Government shutdown: Is there an endgame?
Style Magazine Newswire | 10/4/2013, 3:17 p.m. | Updated on 10/4/2013, 3:17 p.m.
As the country goes into the weekend with the government shut down and neither side talking, there seems to be little hope for breaking the impasse any time soon.
And with the days ticking down toward the moment the country runs out of options to meet its debt obligations, the head-butting over funding the government might force Congress to try to work out a deal to get it running again and raise the debt ceiling at the same time.
CNN Chief National Correspondent John King and Chief Political Correspondent Candy Crowley were asked about the state of play as we end a tumultuous week as well what next week might look like.
Q: CNN and others reported that House Speaker John Boehner said to Republicans in private meetings that he will get something passed to avoid defaulting on the U.S. financial obligations, even if it takes putting something together that would attract Democrats. Did he blink?
John King: His top aides are saying there's no dramatic shift here. But the speaker's meeting in small groups with rank-and-file lawmakers. John Boehner knows when he goes into a meeting like that it's going to leak out.
What is he doing? He's sending an early signal that, ladies and gentlemen of the Republican caucus, 'we are not going to be part of defaulting.'
His obituary is already going to read he was the leader of a bizarre three-ring circus on Capitol Hill. He doesn't want to say he was the speaker when the government for the first time defaulted.
There's still a huge question of how you get there, though, because the speaker will continue to insist no raising the debt ceiling without getting something from the administration -- on spending cuts, on spending levels, on reforms in the most expensive government programs. And the president, of course, is on the record saying 'I won't negotiate.' You can reconcile those two positions by doing it in a couple of sequenced steps.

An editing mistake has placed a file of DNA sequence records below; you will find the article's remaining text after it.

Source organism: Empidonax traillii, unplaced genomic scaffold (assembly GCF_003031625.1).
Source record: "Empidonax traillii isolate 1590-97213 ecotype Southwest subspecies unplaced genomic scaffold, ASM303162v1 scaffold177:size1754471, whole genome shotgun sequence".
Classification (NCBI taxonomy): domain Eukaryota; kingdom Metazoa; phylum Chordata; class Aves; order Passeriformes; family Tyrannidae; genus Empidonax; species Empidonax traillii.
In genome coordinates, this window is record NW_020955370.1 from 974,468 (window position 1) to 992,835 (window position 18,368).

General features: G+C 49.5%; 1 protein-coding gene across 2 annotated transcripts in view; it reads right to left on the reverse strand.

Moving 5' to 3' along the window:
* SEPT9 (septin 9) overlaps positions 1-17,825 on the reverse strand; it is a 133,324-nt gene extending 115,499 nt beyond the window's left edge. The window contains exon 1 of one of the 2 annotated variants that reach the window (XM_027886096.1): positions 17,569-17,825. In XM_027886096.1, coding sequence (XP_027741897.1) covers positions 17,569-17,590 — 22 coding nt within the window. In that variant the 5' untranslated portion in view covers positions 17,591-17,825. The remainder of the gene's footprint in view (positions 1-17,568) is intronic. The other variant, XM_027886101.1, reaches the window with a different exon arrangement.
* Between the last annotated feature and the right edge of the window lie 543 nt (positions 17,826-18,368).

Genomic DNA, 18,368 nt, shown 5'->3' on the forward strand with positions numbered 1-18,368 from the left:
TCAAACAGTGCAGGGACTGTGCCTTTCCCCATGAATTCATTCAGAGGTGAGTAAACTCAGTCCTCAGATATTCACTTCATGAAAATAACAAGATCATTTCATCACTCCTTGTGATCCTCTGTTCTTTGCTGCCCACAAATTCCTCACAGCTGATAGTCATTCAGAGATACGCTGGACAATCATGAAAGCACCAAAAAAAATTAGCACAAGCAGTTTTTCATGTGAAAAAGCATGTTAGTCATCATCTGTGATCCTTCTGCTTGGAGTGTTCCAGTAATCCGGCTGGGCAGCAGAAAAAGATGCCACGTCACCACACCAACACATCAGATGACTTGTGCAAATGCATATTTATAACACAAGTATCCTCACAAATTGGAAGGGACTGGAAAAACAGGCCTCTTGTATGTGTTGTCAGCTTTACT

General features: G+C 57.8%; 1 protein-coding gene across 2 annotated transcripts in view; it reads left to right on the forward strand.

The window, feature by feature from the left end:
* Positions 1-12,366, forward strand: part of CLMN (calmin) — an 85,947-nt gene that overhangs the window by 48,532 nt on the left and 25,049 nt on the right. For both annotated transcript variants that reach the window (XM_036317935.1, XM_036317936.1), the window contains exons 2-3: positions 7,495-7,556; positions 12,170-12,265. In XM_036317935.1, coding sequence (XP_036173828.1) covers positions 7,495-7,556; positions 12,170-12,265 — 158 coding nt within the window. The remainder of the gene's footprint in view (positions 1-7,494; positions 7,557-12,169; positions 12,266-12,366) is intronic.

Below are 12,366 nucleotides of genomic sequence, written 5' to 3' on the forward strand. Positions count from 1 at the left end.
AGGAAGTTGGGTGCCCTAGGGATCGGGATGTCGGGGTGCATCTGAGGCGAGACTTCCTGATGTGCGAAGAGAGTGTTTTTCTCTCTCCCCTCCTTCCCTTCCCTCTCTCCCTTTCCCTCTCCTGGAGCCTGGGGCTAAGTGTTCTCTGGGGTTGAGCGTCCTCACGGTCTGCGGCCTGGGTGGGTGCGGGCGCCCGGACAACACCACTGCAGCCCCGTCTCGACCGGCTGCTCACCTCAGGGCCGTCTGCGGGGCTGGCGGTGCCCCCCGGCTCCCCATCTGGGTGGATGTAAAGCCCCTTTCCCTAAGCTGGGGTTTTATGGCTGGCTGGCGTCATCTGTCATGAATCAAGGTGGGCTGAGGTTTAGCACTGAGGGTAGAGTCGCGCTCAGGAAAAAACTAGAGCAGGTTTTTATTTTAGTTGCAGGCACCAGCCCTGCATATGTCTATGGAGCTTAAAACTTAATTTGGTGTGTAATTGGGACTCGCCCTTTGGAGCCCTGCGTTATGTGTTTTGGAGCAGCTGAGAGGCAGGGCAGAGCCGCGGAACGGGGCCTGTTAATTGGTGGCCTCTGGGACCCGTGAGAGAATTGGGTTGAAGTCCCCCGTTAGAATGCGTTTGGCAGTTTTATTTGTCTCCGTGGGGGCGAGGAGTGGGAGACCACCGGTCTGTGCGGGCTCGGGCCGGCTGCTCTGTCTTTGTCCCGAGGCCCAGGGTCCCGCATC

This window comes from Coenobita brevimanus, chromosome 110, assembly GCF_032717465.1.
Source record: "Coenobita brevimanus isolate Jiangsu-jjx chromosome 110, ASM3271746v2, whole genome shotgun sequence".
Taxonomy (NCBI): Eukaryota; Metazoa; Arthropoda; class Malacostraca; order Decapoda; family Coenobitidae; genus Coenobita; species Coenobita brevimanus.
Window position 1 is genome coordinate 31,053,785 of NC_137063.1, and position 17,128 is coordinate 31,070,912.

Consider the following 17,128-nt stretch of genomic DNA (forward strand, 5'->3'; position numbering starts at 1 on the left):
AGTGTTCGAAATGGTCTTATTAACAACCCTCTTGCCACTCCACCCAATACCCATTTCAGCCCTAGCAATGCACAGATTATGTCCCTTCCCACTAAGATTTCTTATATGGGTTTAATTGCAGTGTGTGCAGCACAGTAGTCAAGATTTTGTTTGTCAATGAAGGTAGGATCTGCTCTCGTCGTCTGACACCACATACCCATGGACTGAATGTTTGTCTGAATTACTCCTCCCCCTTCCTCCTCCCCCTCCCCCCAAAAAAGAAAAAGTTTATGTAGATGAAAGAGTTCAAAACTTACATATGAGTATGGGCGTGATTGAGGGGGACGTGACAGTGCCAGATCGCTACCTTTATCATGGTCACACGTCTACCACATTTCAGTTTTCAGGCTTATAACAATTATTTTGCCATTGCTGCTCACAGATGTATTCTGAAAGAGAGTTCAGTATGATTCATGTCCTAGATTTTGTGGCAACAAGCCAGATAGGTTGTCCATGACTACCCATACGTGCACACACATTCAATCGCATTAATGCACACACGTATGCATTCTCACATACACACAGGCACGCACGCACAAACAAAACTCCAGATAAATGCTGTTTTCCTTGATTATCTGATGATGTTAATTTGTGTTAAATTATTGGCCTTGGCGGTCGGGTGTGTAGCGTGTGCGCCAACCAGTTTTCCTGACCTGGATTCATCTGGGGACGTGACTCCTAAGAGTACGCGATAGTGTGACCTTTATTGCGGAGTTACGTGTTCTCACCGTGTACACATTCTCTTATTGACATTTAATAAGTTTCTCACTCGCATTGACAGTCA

It's an optimistic statement from the speaker that we won't default, but getting from "A" to the finish line is still complicated.
Q: Are we talking about a grand bargain again? It's hard to believe that could happen this time around -- things have gone from bad to worse in terms of relations between these two parties?
King: Sometimes at the bleakest moment is when something can be pulled -- a rabbit you pull out of a hat, if you will. However, when you talk to people in both parties and top aides close to all of the people involved, from the White House to the Republicans and the Democrats on Capitol Hill, most just don't see an environment because of the distrust, because of the glooming political calendar of 2014 for a big grand bargain that does Medicare, Social Security, tax reform, other entitlements, other spending cuts in the government.
Is there a possibility of a smaller bargain that gets some of the things Republicans want in terms of savings in Medicare and Social Security, some other spending cuts? That is possible in these separate budget agreements.